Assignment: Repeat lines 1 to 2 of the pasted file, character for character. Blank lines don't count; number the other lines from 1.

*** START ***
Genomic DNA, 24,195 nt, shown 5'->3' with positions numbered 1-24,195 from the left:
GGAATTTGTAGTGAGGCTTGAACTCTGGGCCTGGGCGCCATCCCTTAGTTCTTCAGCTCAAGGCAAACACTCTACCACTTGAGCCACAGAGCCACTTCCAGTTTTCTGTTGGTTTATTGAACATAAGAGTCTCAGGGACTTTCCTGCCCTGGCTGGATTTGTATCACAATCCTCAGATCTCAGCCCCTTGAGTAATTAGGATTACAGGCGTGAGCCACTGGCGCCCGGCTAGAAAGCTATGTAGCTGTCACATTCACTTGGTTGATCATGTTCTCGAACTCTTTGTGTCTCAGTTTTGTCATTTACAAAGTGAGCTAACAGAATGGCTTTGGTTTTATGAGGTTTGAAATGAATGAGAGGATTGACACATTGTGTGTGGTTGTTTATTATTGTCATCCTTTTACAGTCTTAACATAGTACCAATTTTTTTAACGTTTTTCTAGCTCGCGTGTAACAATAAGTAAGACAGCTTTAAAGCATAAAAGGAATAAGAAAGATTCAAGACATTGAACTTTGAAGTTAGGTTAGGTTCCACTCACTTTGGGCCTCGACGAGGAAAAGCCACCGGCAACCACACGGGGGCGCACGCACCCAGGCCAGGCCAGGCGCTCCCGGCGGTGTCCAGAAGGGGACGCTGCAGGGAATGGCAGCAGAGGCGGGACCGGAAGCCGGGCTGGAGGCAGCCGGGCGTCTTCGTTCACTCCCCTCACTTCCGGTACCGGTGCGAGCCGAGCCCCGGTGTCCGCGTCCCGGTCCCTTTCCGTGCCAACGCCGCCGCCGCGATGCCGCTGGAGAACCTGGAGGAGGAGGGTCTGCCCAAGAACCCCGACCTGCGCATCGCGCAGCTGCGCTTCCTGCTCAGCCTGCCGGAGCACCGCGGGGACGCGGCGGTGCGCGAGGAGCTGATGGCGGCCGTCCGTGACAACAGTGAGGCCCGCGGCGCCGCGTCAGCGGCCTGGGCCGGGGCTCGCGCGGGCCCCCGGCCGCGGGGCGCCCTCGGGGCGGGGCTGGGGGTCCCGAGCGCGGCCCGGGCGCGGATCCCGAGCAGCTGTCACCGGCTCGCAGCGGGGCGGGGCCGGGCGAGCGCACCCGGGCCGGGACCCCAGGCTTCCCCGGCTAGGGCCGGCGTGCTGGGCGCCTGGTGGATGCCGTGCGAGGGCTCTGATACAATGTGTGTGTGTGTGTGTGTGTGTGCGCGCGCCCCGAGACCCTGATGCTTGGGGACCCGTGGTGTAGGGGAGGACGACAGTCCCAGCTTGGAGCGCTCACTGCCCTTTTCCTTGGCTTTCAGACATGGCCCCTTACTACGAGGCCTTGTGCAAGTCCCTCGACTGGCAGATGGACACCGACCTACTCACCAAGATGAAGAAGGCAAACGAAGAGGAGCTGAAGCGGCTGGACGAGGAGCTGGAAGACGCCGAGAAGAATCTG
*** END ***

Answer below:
Genomic DNA, 24,195 nt, shown 5'->3' with positions numbered 1-24,195 from the left:
GGAATTTGTAGTGAGGCTTGAACTCTGGGCCTGGGCGCCATCCCTTAGTTCTTCAGCTCAAGGCAAACACTCTACCACTTGAGCCACAGAGCCACTTCCAGTTTTCTGTTGGTTTATTGAACATAAGAGTCTCAGGGACTTTCCTGCCCTGGCTGGATTTGTATCACAATCCTCAGATCTCAGCCCCTTGAGTAATTAGGATTACAGGCGTGAGCCACTGGCGCCCGGCTAGAAAGCTATGTAGCTGTCACATTCACTTGGTTGATCATGTTCTCGAACTCTTTGTGTCTCAGTTTTGTCATTTACAAAGTGAGCTAACAGAATGGCTTTGGTTTTATGAGGTTTGAAATGAATGAGAGGATTGACACATTGTGTGTGGTTGTTTATTATTGTCATCCTTTTACAGTCTTAACATAGTACCAATTTTTTTAACGTTTTTCTAGCTCGCGTGTAACAATAAGTAAGACAGCTTTAAAGCATAAAAGGAATAAGAAAGATTCAAGACATTGAACTTTGAAGTTAGGTTAGGTTCCACTCACTTTGGGCCTCGACGAGGAAAAGCCACCGGCAACCACACGGGGGCGCACGCACCCAGGCCAGGCCAGGCGCTCCCGGCGGTGTCCAGAAGGGGACGCTGCAGGGAATGGCAGCAGAGGCGGGACCGGAAGCCGGGCTGGAGGCAGCCGGGCGTCTTCGTTCACTCCCCTCACTTCCGGTACCGGTGCGAGCCGAGCCCCGGTGTCCGCGTCCCGGTCCCTTTCCGTGCCAACGCCGCCGCCGCGATGCCGCTGGAGAACCTGGAGGAGGAGGGTCTGCCCAAGAACCCCGACCTGCGCATCGCGCAGCTGCGCTTCCTGCTCAGCCTGCCGGAGCACCGCGGGGACGCGGCGGTGCGCGAGGAGCTGATGGCGGCCGTCCGTGACAACAGTGAGGCCCGCGGCGCCGCGTCAGCGGCCTGGGCCGGGGCTCGCGCGGGCCCCCGGCCGCGGGGCGCCCTCGGGGCGGGGCTGGGGGTCCCGAGCGCGGCCCGGGCGCGGATCCCGAGCAGCTGTCACCGGCTCGCAGCGGGGCGGGGCCGGGCGAGCGCACCCGGGCCGGGACCCCAGGCTTCCCCGGCTAGGGCCGGCGTGCTGGGCGCCTGGTGGATGCCGTGCGAGGGCTCTGATACAATGTGTGTGTGTGTGTGTGTGTGTGCGCGCGCCCCGAGACCCTGATGCTTGGGGACCCGTGGTGTAGGGGAGGACGACAGTCCCAGCTTGGAGCGCTCACTGCCCTTTTCCTTGGCTTTCAGACATGGCCCCTTACTACGAGGCCTTGTGCAAGTCCCTCGACTGGCAGATGGACACCGACCTACTCACCAAGATGAAGAAGGCAAACGAAGAGGAGCTGAAGCGGCTGGACGAGGAGCTGGAAGACGCCGAGAAGAATCTG